2014-02-01

    Communication with patients and families is an essential component of high-quality care in serious illness. Small-group skills training can result in new communication behaviors, but past studies have used facilitators with extensive experience, raising concerns this is not scalable. The objective was to investigate the effect of an experiential communication skills building workshop (Codetalk), led by newly trained facilitators, on internal medicine trainees' and nurse practitioner students' ability to communicate bad news and express empathy. Trainees participated in Codetalk; skill improvement was evaluated through pre- and post- standardized patient (SP) encounters. The subjects were internal medicine residents and nurse practitioner students at two universities. The study was carried out in anywhere from five to eight half-day sessions over a month. The first and last sessions included audiotaped trainee SP encounters coded for effective communication behaviors. The primary outcome was change in communication scores from pre-intervention to post-intervention. We also measured trainee characteristics to identify predictors of performance and change in performance over time. We enrolled 145 trainees who completed pre- and post-intervention SP interviews-with participation rates of 52% for physicians and 14% for nurse practitioners. Trainees' scores improved in 8 of 11 coded behaviors (p<0.05). The only significant predictors of performance were having participated in the intervention (p<0.001) and study site (p<0.003). The only predictor of improvement in performance over time was participating in the intervention (p<0.001). A communication skills intervention using newly trained facilitators was associated with improvement in trainees' skills in giving bad news and expressing empathy. Improvement in communication skills did not vary by trainee characteristics.

  4. Improving the communication reliability of body sensor networks based on the IEEE 802.15.4 protocol.

    Science.gov (United States)

    Gomes, Diogo; Afonso, José A

    2014-03-01

    Body sensor networks (BSNs) enable continuous monitoring of patients anywhere, with minimum constraints to daily life activities. Although the IEEE 802.15.4 and ZigBee(®) (ZigBee Alliance, San Ramon, CA) standards were mainly developed for use in wireless sensors network (WSN) applications, they are also widely used in BSN applications because of device characteristics such as low power, low cost, and small form factor. However, compared with WSNs, BSNs present some very distinctive characteristics in terms of traffic and mobility patterns, heterogeneity of the nodes, and quality of service requirements. This article evaluates the suitability of the carrier sense multiple access-collision avoidance protocol, used by the IEEE 802.15.4 and ZigBee standards, for data-intensive BSN applications, through the execution of experimental tests in different evaluation scenarios, in order to take into account the effects of contention, clock drift, and hidden nodes on the communication reliability. Results show that the delivery ratio may decrease substantially during transitory periods, which can last for several minutes, to a minimum of 90% with retransmissions and 13% without retransmissions. This article also proposes and evaluates the performance of the BSN contention avoidance mechanism, which was designed to solve the identified reliability problems. This mechanism was able to restore the delivery ratio to 100% even in the scenario without retransmissions.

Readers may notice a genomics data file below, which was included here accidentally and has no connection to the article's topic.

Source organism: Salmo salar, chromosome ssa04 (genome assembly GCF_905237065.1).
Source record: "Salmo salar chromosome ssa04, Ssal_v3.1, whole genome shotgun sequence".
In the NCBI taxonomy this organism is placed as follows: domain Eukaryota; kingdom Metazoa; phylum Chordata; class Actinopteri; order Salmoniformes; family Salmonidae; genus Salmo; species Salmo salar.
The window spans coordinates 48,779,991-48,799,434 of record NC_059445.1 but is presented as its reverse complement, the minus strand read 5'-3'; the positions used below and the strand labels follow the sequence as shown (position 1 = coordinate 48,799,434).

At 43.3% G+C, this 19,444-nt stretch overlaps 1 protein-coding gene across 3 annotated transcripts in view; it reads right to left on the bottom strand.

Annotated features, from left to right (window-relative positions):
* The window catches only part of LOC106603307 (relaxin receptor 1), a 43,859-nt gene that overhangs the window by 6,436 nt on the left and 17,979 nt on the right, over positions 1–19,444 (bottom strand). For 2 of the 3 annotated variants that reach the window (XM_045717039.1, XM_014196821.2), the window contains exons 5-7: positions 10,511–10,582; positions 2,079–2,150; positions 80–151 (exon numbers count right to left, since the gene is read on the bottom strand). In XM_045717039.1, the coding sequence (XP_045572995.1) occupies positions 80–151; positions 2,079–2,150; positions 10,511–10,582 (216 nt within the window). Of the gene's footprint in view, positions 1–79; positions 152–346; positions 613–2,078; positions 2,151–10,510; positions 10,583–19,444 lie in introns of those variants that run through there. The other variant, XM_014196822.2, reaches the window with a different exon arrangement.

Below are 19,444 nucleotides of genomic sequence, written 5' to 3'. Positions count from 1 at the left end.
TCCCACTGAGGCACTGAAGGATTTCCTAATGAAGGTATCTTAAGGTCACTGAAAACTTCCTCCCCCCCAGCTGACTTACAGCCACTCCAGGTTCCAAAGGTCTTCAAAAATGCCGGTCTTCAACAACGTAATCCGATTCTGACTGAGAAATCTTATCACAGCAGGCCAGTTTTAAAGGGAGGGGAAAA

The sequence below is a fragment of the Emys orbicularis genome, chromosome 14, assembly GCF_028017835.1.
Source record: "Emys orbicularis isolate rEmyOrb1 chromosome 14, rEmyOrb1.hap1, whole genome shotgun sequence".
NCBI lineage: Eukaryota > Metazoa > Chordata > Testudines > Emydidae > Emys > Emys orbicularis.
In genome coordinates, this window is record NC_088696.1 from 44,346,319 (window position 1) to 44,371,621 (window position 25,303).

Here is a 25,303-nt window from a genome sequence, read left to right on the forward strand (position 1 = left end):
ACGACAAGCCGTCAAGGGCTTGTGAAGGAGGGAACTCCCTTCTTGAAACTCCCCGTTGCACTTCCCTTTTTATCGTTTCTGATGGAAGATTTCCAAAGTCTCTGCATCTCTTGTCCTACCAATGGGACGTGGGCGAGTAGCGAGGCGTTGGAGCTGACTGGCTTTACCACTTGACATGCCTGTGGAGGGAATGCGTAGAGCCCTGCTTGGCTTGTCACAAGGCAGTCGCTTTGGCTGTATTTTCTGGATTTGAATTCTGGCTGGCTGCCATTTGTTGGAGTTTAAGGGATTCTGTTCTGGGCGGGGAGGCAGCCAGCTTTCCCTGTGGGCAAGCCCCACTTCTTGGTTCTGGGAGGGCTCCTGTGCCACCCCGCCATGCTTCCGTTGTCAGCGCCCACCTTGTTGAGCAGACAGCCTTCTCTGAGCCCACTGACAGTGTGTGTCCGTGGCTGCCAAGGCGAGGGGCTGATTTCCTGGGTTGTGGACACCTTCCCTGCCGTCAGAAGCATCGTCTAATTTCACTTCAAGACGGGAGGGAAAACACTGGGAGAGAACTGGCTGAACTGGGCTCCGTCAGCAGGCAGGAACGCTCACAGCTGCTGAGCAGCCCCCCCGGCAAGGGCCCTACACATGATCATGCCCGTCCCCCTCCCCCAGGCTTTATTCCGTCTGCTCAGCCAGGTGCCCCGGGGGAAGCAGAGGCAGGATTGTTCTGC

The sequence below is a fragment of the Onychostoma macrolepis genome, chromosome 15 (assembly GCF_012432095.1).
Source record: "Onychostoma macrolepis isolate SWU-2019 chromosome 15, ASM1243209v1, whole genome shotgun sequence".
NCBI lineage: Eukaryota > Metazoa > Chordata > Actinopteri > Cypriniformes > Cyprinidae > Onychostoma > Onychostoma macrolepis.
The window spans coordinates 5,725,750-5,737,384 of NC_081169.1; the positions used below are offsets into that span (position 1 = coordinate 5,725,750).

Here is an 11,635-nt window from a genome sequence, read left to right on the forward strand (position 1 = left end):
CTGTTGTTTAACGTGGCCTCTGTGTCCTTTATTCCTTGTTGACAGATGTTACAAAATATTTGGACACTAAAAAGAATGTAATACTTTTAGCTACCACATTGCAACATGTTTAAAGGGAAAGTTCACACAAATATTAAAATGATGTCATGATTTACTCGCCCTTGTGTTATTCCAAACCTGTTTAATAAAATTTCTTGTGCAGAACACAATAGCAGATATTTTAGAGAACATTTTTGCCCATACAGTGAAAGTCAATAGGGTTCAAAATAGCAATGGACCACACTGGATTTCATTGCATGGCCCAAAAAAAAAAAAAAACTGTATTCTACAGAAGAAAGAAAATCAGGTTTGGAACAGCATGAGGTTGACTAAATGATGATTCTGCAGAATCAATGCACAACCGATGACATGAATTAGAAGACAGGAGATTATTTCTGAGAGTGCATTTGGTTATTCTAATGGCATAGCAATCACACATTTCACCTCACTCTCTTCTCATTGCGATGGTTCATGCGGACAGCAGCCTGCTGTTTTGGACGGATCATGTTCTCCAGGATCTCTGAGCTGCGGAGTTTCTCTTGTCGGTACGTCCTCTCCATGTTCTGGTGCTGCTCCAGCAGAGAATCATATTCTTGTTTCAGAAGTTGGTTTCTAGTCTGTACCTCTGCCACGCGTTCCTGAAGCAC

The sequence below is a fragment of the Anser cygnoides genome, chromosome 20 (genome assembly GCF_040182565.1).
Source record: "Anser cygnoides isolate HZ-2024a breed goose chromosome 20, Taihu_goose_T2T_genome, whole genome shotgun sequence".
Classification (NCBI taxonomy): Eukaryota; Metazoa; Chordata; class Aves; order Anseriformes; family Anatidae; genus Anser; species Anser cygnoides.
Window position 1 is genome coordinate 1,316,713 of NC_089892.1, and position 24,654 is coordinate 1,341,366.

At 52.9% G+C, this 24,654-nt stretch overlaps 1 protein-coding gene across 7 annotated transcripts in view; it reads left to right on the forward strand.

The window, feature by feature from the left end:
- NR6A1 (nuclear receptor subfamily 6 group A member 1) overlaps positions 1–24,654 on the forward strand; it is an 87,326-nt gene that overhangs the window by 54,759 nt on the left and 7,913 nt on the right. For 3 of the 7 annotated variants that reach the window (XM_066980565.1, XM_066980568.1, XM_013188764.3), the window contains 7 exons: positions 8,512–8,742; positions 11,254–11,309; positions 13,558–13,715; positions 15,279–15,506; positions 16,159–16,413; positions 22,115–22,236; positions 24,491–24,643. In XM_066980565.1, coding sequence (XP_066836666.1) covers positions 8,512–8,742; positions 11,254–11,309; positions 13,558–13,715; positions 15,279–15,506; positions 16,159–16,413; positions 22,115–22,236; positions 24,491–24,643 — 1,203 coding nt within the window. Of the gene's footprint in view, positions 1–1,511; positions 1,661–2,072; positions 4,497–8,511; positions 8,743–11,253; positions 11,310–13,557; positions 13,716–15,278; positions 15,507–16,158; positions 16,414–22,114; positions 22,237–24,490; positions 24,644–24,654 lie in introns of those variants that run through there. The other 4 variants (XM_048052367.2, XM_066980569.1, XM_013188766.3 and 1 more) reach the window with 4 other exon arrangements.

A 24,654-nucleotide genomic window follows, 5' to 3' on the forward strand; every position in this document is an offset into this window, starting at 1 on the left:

5. Psychometrics of shared decision making and communication as patient centered measures for two language groups.

    Science.gov (United States)

    Alvarez, Kiara; Wang, Ye; Alegria, Margarita; Ault-Brutus, Andrea; Ramanayake, Natasha; Yeh, Yi-Hui; Jeffries, Julia R; Shrout, Patrick E

    2016-09-01

    Shared decision making (SDM) and effective patient-provider communication are key and interrelated elements of patient-centered care that impact health and behavioral health outcomes. Measurement of SDM and communication from the patient's perspective is necessary in order to ensure that health care systems and individual providers are responsive to patient views. However, there is a void of research addressing the psychometric properties of these measures with diverse patients, including non-English speakers, and in the context of behavioral health encounters. This study evaluated the psychometric properties of 2 patient-centered outcome measures, the Shared Decision-Making Questionnaire-9 (SDM-Q) and the Kim Alliance Scale-Communication subscale (KAS-CM), in a sample of 239 English and Spanish-speaking behavioral health patients. One dominant factor was found for each scale and this structure was used to examine whether there was measurement invariance across the 2 language groups. One SDM-Q item was inconsistent with the configural invariance comparison and was removed. The remaining SDM-Q items exhibited strong invariance, meaning that item loadings and item means were similar across the 2 groups. The KAS-CM items had limited variability, with most respondents indicating high communication levels, and the invariance analysis was done on binary versions of the items. These had metric invariance (loadings the same over groups) but several items violated the strong invariance test. In both groups, the SDM-Q had high internal consistency, whereas the KAS-CM was only adequate. These findings help interpret results for individual patients, taking into account cultural and linguistic differences in how patients perceive SDM and patient-provider communication. (PsycINFO Database Record (c) 2016 APA, all rights reserved).